Rhetorical Analysis Of Politics And The English Language

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In “Politics and the English Language” Orwell appeals to the people’s reasoning through the use of analogy; which shows cause and effect, the invention of images, and how restatement clarifies the true meaning in order to actively invigorate the public and open their eyes to the fact that modern English diminishes the active thoughts of the public. George Orwell, himself, was exposed to the dangers of orthodoxy through his experiences in Burma, knowing what fascism is firsthand. Thus, Orwell clearly sees that the reason that writing has lost significance, due to political and economical issues. Orwell’s fears and obsessions take over as he courageously directs one to look at their responsibility by questioning and thinking for themselves. “A man may take to drink because he feels himself to be a failure, and then fail all the more completely because he drinks. (par. 2) Orwell’s correspondence highlights the cause and effect of alcohol abuse to the dissolution of language. This analogy is what Orwell describes to be happening to the English language as our thoughts affect our writing and inversely our writing affects our thoughts. It shows a chain reaction, as one starts to drink to fight a problem off, yet the…show more content…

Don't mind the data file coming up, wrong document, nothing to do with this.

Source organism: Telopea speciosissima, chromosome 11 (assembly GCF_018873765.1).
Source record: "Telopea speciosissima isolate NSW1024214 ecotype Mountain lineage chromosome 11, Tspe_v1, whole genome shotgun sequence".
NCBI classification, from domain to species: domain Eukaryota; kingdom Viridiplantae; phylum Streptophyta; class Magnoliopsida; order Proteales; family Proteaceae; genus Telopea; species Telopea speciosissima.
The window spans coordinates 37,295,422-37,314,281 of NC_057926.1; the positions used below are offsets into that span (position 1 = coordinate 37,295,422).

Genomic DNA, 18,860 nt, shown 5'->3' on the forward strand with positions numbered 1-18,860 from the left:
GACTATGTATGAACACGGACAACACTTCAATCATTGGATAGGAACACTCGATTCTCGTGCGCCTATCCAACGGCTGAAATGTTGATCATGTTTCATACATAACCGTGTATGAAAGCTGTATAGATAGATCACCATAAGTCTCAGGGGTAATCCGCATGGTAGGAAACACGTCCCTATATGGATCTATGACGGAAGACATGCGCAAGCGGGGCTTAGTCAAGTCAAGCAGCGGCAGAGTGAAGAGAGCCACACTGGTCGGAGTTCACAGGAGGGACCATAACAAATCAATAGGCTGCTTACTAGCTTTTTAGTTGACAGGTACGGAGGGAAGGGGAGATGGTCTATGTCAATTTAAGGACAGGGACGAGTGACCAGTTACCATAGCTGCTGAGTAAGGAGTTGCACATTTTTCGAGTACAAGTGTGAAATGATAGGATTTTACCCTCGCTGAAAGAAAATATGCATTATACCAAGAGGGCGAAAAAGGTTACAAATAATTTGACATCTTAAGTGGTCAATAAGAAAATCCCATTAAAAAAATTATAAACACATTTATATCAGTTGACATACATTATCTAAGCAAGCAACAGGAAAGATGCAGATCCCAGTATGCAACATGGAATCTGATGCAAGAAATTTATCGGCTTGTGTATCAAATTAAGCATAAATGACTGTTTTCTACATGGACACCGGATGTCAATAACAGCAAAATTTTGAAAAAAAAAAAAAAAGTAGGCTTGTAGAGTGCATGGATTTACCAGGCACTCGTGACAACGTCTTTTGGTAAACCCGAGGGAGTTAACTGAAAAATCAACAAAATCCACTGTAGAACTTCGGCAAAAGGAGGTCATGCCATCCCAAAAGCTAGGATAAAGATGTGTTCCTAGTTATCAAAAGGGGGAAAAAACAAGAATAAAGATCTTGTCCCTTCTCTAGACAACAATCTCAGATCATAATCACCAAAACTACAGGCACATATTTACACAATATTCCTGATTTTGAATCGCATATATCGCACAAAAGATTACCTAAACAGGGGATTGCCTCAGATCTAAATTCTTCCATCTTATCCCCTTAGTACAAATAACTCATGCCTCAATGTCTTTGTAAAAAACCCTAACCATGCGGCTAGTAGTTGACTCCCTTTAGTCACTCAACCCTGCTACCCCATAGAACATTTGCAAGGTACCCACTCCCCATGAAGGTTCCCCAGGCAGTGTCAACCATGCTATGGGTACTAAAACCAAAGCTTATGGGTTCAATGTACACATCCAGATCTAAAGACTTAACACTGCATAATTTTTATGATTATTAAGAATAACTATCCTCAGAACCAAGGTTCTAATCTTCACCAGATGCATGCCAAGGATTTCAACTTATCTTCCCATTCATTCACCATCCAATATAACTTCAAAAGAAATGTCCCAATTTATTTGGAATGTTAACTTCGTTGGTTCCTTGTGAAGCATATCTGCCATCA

The analogy is brief with no superfluous words to cloud the observation. This rhetorical strategy is a strong representation of his essay as a whole as he creates original comparisons making his essay straightforward and concise. The analogy also reflects Orwell’s feelings as he declares that the English language “becomes ugly and inaccurate because our thoughts are foolish, but the slovenliness of our language makes it easier, for us to have foolish thoughts.” (par. 2). It affirms a truth with which the reader can identify the effect of “good” writing and uses a straightforward attitude to make the observation authentic to the

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